7. How did they hear about you?
Reviewing your organic traffic should provide an understanding of where people find your website. Maybe a simple Google search, possibly from Instagram, referred from an OTA such as Expedia... This information is really beneficial if you know how to use it. If most of your customers are arriving from search engines, review what they searched for and consider what else your product is associated with. From there, you can purchase search terms to appear first when people look for you or your competitors. You can read more about that here. People want to be able to find/interact/book with you via their preferred channel. Once you know how they are finding you, will help you formulate a plan to reach them in the right channels.
8. Social media is the loudest.
For smaller companies, it may be difficult to convert leads as they may not trust the product. Encourage your existing customers to post their experience of the tour on their social media, showing that real people have enjoyed and trust your service. These can be shared to your website also as testimonials and you can embed your active social feeds into your site so visitors can see these in real time. If you have good reviews on online forums such as TripAdvisor or Viator, provide links for viewers to see.
9. Simple or informative?
So here's the double edged sword, the average first-time viewer will spend just 8 seconds on your webpage. A quick glance of your site provides the expectations of your product, so you need to put your best foot forward. Buuuuuut, if you go for the informative route, those 8 seconds may simply be TMI (too much information) and the user will not bother reading it. So what should you do? Research shows simple layouts are preferred for the landing page; such as a couple of images, your company name, location and a brief description. If the customer is interested further, they will navigate themselves to other pages which provides the information that they are seeking.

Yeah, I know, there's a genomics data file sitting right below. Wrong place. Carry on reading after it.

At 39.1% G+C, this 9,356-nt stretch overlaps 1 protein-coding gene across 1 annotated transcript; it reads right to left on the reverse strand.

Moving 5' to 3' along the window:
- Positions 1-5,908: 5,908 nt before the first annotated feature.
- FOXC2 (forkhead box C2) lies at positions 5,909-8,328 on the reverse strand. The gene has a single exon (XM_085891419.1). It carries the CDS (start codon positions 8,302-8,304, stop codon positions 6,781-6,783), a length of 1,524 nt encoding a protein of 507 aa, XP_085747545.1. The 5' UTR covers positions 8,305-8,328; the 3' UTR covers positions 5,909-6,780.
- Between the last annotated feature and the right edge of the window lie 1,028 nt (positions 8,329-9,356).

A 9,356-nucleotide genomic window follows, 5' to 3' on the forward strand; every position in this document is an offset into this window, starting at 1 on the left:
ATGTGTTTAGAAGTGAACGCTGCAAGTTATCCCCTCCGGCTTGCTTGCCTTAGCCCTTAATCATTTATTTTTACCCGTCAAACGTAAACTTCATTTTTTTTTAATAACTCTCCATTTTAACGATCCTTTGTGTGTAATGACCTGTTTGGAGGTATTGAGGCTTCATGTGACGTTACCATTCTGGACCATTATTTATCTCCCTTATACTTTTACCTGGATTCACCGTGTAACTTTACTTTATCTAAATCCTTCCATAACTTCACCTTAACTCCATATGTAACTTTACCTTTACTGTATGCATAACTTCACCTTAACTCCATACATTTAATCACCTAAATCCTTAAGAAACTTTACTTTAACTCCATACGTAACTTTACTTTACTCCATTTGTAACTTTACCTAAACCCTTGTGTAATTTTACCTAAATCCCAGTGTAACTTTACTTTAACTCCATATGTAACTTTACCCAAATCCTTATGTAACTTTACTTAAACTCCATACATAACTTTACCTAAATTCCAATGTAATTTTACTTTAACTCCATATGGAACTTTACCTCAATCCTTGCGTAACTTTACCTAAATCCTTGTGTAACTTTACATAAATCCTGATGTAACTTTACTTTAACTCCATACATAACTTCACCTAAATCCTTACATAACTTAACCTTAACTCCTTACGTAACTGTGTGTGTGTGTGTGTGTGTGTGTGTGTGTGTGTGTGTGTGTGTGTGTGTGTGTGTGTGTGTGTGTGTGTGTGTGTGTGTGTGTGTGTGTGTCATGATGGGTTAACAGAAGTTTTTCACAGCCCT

10. Face the audience.
Images with faces have been shown to receive higher engagement, both on social media and websites. This is believed to be because we share the emotion that we see someone experiencing in the photo. Make sure to show people enjoying your tour, attraction or event on your website to drive conversions.
11. This isn't goodbye, just 'see you later'.
Roughly 90% of those who visit your website for the first time are not prepared to purchase, but merely seeking options and making rough plans. But this can still be an opportunity! Offer an email signup option so they become a lead, which can be nurtured to turn into a conversion later on or capture some user data to understand who is viewing your site. Alternatively, display your social media accounts, so they can follow your pages and remember your product.
12. Analyse, analyse, analyse.
There are a number of websites that can show your analytics (Google Analytics, Hot Jar, Quantcast Measure, HubSpot etc). This has important information such as; how long a user viewed your site, which items they viewed or when they exited the site (ie. while looking at the homepage, the products, or the shopping cart.) You might consider using such analytics as they can be informative for building your websites' design in a way that may be more 'user friendly', as you can understand the user journey and gauge where their interest builds or declines.
Remember, a website is never finished. You will consistently review, analyse and update content on the site to ensure maximum conversion. Make it an action point for each month to take to time to review the data so your site is always converting at a high rate.